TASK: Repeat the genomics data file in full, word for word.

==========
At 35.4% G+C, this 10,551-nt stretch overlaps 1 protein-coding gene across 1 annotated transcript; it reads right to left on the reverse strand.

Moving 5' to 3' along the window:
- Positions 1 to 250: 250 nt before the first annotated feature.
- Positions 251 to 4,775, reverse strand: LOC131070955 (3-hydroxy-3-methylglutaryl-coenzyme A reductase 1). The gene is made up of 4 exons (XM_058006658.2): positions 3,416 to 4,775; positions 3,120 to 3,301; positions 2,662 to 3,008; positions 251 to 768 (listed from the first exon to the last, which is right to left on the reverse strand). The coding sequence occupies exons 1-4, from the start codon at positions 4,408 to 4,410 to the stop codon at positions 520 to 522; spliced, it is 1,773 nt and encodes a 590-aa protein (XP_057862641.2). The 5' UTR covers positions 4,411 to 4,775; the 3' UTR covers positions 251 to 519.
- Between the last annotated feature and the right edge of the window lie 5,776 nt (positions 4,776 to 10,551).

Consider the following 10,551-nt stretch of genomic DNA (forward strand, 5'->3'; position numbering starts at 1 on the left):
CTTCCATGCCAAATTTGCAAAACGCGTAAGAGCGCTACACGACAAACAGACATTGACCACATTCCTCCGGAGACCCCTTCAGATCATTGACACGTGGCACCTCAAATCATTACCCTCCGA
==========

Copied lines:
At 35.4% G+C, this 10,551-nt stretch overlaps 1 protein-coding gene across 1 annotated transcript; it reads right to left on the reverse strand.

Moving 5' to 3' along the window:
- Positions 1 to 250: 250 nt before the first annotated feature.
- Positions 251 to 4,775, reverse strand: LOC131070955 (3-hydroxy-3-methylglutaryl-coenzyme A reductase 1). The gene is made up of 4 exons (XM_058006658.2): positions 3,416 to 4,775; positions 3,120 to 3,301; positions 2,662 to 3,008; positions 251 to 768 (listed from the first exon to the last, which is right to left on the reverse strand). The coding sequence occupies exons 1-4, from the start codon at positions 4,408 to 4,410 to the stop codon at positions 520 to 522; spliced, it is 1,773 nt and encodes a 590-aa protein (XP_057862641.2). The 5' UTR covers positions 4,411 to 4,775; the 3' UTR covers positions 251 to 519.
- Between the last annotated feature and the right edge of the window lie 5,776 nt (positions 4,776 to 10,551).

Consider the following 10,551-nt stretch of genomic DNA (forward strand, 5'->3'; position numbering starts at 1 on the left):
CTTCCATGCCAAATTTGCAAAACGCGTAAGAGCGCTACACGACAAACAGACATTGACCACATTCCTCCGGAGACCCCTTCAGATCATTGACACGTGGCACCTCAAATCATTACCCTCCGA